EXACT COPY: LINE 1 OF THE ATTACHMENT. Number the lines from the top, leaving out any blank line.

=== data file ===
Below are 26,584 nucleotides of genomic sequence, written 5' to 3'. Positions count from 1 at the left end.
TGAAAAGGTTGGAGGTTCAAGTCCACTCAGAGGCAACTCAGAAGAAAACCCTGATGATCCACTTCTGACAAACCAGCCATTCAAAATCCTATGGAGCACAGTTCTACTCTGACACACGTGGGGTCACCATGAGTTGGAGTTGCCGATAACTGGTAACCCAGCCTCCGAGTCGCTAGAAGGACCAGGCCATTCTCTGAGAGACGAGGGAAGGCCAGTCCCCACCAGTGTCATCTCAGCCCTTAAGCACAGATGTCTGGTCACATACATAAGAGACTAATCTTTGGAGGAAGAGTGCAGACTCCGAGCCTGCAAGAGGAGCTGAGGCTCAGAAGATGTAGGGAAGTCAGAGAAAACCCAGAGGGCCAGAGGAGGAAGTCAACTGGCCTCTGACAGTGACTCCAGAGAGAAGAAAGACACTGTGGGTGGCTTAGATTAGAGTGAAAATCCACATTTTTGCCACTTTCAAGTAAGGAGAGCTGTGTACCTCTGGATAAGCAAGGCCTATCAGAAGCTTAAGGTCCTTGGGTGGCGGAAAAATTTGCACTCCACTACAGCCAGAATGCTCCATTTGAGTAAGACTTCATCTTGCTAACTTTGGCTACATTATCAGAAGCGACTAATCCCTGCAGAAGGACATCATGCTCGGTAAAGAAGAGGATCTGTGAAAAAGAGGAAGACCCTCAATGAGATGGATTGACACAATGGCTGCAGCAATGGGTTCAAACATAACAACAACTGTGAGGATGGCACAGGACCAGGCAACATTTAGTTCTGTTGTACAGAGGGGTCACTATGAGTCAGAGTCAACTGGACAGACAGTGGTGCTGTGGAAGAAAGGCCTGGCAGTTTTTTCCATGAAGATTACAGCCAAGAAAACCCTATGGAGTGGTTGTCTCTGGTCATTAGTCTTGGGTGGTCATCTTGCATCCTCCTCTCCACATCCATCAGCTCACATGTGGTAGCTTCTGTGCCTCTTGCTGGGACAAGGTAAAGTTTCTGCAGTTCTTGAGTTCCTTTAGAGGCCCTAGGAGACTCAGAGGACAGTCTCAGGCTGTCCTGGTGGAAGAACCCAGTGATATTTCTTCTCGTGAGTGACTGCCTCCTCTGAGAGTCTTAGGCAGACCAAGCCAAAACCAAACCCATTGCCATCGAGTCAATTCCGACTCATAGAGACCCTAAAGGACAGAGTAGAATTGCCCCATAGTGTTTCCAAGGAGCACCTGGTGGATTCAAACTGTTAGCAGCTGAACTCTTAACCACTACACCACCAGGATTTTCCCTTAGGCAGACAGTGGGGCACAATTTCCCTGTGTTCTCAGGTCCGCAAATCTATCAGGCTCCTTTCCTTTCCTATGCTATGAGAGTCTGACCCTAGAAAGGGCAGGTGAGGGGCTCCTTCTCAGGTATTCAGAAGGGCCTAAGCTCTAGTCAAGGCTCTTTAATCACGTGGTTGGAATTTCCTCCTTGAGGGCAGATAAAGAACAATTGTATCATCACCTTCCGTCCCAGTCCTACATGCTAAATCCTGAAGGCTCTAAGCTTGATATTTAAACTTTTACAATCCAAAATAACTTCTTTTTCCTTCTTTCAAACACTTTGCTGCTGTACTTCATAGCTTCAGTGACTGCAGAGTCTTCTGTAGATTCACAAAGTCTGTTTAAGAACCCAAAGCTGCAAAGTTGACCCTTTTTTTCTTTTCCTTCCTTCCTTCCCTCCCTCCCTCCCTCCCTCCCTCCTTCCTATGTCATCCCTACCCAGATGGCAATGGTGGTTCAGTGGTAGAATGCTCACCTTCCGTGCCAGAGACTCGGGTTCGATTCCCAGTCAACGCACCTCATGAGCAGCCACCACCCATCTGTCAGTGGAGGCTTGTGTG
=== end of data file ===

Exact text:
Below are 26,584 nucleotides of genomic sequence, written 5' to 3'. Positions count from 1 at the left end.